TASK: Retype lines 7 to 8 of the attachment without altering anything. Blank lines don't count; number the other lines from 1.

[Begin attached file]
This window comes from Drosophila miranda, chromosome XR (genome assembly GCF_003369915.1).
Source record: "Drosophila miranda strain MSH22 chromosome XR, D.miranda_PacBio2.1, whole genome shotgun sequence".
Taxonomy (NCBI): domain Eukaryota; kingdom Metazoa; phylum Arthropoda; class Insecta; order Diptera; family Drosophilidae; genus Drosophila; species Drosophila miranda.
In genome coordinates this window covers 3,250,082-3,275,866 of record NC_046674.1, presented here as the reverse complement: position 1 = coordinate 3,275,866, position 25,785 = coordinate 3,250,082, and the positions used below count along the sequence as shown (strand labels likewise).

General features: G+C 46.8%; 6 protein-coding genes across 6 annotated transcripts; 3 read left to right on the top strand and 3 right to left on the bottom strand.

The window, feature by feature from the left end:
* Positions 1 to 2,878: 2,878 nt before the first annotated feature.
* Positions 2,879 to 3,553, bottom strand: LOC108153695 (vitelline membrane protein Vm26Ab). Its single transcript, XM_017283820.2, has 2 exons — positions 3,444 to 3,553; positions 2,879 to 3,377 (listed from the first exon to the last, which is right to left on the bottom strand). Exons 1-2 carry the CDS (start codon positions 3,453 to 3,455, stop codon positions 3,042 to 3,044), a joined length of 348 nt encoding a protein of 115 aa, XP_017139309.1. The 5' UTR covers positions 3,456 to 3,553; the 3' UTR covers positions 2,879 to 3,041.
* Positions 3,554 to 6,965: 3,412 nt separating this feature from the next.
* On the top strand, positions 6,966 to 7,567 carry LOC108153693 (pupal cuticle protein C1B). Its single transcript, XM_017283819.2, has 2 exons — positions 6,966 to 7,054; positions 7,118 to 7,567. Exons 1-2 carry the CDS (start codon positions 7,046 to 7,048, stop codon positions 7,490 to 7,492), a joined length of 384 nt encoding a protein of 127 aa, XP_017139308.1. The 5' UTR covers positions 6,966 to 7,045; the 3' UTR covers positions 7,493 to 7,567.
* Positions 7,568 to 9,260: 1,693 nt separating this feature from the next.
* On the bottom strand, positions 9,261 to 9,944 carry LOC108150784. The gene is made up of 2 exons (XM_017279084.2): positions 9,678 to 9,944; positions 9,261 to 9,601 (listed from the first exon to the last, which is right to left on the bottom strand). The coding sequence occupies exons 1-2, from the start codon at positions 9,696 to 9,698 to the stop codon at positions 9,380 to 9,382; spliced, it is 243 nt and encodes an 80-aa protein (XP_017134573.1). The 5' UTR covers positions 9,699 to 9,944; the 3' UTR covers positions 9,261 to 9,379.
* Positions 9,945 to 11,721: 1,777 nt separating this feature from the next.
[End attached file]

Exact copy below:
* Positions 1 to 2,878: 2,878 nt before the first annotated feature.
* Positions 2,879 to 3,553, bottom strand: LOC108153695 (vitelline membrane protein Vm26Ab). Its single transcript, XM_017283820.2, has 2 exons — positions 3,444 to 3,553; positions 2,879 to 3,377 (listed from the first exon to the last, which is right to left on the bottom strand). Exons 1-2 carry the CDS (start codon positions 3,453 to 3,455, stop codon positions 3,042 to 3,044), a joined length of 348 nt encoding a protein of 115 aa, XP_017139309.1. The 5' UTR covers positions 3,456 to 3,553; the 3' UTR covers positions 2,879 to 3,041.